Blended Learning | Feature

Overcoming Blended Learning Obstacles

Blended learning programs are booming in higher education as a growing number of institutions adopt this model to meet the unique needs and learning styles of an increasingly diverse student population.

But blended learning programs are not without their hurdles. Building an effective program means knowing--and addressing--the challenges that can impede learning and instruction. Here's a look at what institutions should know as they consider implementing a hybrid learning approach.

  1. Don't assume all students are technologically literate. Recent high school graduates may be "digital natives," but not all of them have had hands-on experience with college-level technology tools. "They know how to use Facebook and smartphones, but that's the limit," stated Carey M. Roberts, Ph.D., coordinator of university assessment and associate professor of history at Arkansas Tech University in Russellville, AR. Roberts added that basic course delivery systems can trip students up and hold back their progress on the blended learning front. "A lot of them become easily frustrated when confronted with new technology." To address that issue, Roberts said ATU offers a college skills class to introduce freshmen to the various tech platforms--such as the school's student information system (SIS)--that are in use on campus. "We're really only starting to understand the depth of this particular challenge," Roberts added, "and are attempting to address it through student training and education."

  2. Tying content into curriculum can be a challenge. An early user of blended learning, The Wharton School at the University of Pennsylvania began recording classes via satellite TV and broadcasting them over cable TV in the 1980s. Fast-forward to 2012 and the institution employs a broad range of blended tactics across all of its departments. Every executive MBA student, for example, uses an iPad to access course content that incorporates video and that is delivered digitally. Now the institution wants to take its blended learning to the next level. "We're starting to dip into using videoconferencing for instructional courses for 15-week-long semesters," said IT Director Marko Jarymovych, whose team is working on the most effective way to deliver that content. "We can build the infrastructure, but tying it into the curriculum is a completely different matter."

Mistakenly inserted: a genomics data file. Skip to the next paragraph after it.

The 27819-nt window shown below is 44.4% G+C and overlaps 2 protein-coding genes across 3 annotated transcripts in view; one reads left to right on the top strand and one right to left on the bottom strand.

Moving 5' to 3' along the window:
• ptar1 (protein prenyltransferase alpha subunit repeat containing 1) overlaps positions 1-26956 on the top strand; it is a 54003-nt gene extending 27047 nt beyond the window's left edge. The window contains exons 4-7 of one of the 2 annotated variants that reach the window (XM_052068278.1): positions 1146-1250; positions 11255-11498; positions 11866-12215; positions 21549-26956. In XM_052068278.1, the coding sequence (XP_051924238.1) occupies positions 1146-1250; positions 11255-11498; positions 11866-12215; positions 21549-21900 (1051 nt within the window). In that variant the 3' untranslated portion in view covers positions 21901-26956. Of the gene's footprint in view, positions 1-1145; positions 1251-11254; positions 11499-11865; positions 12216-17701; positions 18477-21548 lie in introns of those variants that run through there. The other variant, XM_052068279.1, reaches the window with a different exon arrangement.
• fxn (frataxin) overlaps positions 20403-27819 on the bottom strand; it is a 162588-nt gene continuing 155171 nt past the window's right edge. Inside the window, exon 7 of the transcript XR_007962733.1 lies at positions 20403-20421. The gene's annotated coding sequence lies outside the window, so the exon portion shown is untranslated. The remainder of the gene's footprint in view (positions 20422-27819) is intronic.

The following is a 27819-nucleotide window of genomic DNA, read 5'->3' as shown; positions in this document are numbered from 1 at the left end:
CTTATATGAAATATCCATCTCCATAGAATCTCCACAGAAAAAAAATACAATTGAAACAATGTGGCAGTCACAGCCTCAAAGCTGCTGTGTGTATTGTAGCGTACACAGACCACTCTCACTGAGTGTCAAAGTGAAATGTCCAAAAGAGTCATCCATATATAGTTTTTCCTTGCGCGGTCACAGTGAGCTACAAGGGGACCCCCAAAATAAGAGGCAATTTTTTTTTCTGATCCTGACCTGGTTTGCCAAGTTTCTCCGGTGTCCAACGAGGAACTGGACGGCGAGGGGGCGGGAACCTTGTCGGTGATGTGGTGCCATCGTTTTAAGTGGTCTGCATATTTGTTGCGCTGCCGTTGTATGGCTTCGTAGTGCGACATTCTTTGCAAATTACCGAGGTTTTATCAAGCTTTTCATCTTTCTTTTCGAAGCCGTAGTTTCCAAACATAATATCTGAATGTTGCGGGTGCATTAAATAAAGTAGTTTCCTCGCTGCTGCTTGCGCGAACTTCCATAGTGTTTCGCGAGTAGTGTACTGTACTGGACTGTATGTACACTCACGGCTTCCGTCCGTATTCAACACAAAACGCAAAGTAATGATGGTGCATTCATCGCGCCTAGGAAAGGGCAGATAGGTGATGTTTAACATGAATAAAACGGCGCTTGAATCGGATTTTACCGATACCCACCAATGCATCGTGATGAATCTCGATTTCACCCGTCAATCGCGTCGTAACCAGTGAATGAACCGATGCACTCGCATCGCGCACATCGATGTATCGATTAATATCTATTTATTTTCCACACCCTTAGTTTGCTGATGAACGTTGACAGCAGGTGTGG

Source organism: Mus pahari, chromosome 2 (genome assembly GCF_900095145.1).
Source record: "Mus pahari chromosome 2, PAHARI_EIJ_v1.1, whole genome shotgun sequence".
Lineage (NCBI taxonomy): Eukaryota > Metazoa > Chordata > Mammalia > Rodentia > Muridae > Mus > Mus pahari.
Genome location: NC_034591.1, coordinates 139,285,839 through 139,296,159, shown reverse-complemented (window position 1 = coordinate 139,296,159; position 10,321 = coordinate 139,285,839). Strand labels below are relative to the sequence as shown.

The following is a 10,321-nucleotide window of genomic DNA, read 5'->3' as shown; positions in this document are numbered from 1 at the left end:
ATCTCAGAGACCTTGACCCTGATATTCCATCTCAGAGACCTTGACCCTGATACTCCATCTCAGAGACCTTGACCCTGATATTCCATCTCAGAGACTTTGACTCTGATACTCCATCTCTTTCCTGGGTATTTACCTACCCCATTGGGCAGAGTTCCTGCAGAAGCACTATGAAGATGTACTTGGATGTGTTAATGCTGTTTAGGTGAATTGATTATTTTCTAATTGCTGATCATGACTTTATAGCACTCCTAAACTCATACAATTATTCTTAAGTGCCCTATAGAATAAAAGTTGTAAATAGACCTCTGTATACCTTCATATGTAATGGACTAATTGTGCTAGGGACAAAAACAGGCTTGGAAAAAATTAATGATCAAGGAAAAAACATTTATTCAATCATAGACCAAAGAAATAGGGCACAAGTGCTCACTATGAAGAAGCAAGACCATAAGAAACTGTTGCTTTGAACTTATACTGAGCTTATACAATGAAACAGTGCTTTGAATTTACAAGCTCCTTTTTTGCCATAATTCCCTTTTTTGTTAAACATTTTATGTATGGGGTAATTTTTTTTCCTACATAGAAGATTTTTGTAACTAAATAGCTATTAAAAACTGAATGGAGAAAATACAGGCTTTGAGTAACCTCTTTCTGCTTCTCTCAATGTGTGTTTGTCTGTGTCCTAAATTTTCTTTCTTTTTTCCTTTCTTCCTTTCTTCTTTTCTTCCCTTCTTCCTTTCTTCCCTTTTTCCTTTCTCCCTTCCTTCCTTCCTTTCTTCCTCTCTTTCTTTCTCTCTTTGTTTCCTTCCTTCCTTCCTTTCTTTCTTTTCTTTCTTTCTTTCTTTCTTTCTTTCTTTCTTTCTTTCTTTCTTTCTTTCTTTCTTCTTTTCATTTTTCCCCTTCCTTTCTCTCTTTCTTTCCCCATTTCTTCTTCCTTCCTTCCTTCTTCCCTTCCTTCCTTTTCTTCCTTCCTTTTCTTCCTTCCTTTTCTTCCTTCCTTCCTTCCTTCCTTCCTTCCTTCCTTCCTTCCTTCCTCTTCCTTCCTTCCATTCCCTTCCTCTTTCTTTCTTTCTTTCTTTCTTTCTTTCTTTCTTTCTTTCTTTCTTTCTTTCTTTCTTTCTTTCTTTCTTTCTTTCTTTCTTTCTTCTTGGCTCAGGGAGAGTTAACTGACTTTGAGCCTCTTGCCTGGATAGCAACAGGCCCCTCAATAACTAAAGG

3. Some faculty may be uncomfortable with digital tools. Accustomed to lecturing from a lectern, fielding questions face-to-face, and then testing students on their progress, faculty members aren't always quick to warm up to the idea of videoconferencing, lecture capture, and other blended learning tools. To address that roadblock, Jarymovych said his team works closely with the institution's technology vendors, A/V integrators, software developers, and other third parties to ensure that all equipment and applications are as user-friendly and applicable as possible. "We're not interested in running vaporware here," said Jarymovych who points to Epson as an example of one of the school's manufacturing partners and "how technology is sourced, installed, and supported in our environment." The IT department has also joined forces with faculty and students, surveys both groups often, and works to understand exactly what they expect (and don't want) out of the blended learning experience. "Buy-in from these core user groups is a critical component in the success of these initiatives," he said.

  4. Faculty buy-in takes time--and proof of success. For some professors, online videos, videoconferencing, and other A/V tools simply do not replace time spent at a desk in a classroom. This can be a major obstacle for any blended learning initiative. "If a student isn't in class for 15 weeks some faculty members feel that student hasn't learned--even if his or her test scores prove otherwise," said Roberts. The institution has been using blended learning since the late-1990s and offers a number of online-only degree programs. To work around the "seat time" issue," Roberts said the institution's professors are urged to compare how many students earn passing versus failing grades in the classroom versus online. "We find that once faculty understands this comparison," remarked Roberts, "they are more open to teaching in a blended learning environment and not as concerned with seat time."

  5. Locked Wi-Fi systems can create gridlock. Standing by as a group of 100 students connects their laptops, tablets, and/or mobile devices into the campus-wide Wi-Fi system can eat away at valuable classroom time. This was a key challenge to ATU's blended learning initiative and one that the college solved by opening up its Wi-Fi system to the public. "We needed instant access," said Roberts, "and didn't want our faculty members spending 5-10 minutes in every class making sure everyone was online." Roberts advised institutions to review federal, state, and regional regulatory requirements concerning privacy and security of online networks and systems before opening up the doors to their campus Wi-Fi networks.

About the Author

Bridget McCrea is a business and technology writer in Clearwater, FL. She can be reached at bridgetmc@earthlink.net.

comments powered by Disqus